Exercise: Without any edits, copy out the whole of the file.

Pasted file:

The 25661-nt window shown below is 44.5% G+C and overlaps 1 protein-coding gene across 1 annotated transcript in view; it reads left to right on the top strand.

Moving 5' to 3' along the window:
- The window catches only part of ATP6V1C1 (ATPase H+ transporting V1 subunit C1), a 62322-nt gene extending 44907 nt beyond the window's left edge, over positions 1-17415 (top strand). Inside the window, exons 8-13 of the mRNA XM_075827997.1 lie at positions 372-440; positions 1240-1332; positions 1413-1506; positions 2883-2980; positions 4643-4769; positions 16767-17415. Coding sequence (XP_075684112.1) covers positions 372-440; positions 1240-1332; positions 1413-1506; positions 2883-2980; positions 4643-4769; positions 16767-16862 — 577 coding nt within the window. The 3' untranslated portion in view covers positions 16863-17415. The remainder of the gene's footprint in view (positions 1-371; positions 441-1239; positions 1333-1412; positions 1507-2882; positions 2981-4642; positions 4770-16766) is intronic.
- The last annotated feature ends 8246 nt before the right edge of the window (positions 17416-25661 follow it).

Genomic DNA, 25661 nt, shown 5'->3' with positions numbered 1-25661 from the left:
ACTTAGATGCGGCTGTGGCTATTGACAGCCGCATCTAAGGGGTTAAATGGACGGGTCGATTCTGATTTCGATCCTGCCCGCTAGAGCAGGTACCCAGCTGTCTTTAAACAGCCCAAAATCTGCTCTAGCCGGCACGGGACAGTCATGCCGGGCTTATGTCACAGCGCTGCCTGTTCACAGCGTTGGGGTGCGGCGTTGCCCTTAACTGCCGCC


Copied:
The 25661-nt window shown below is 44.5% G+C and overlaps 1 protein-coding gene across 1 annotated transcript in view; it reads left to right on the top strand.

Moving 5' to 3' along the window:
- The window catches only part of ATP6V1C1 (ATPase H+ transporting V1 subunit C1), a 62322-nt gene extending 44907 nt beyond the window's left edge, over positions 1-17415 (top strand). Inside the window, exons 8-13 of the mRNA XM_075827997.1 lie at positions 372-440; positions 1240-1332; positions 1413-1506; positions 2883-2980; positions 4643-4769; positions 16767-17415. Coding sequence (XP_075684112.1) covers positions 372-440; positions 1240-1332; positions 1413-1506; positions 2883-2980; positions 4643-4769; positions 16767-16862 — 577 coding nt within the window. The 3' untranslated portion in view covers positions 16863-17415. The remainder of the gene's footprint in view (positions 1-371; positions 441-1239; positions 1333-1412; positions 1507-2882; positions 2981-4642; positions 4770-16766) is intronic.
- The last annotated feature ends 8246 nt before the right edge of the window (positions 17416-25661 follow it).

Genomic DNA, 25661 nt, shown 5'->3' with positions numbered 1-25661 from the left:
ACTTAGATGCGGCTGTGGCTATTGACAGCCGCATCTAAGGGGTTAAATGGACGGGTCGATTCTGATTTCGATCCTGCCCGCTAGAGCAGGTACCCAGCTGTCTTTAAACAGCCCAAAATCTGCTCTAGCCGGCACGGGACAGTCATGCCGGGCTTATGTCACAGCGCTGCCTGTTCACAGCGTTGGGGTGCGGCGTTGCCCTTAACTGCCGCC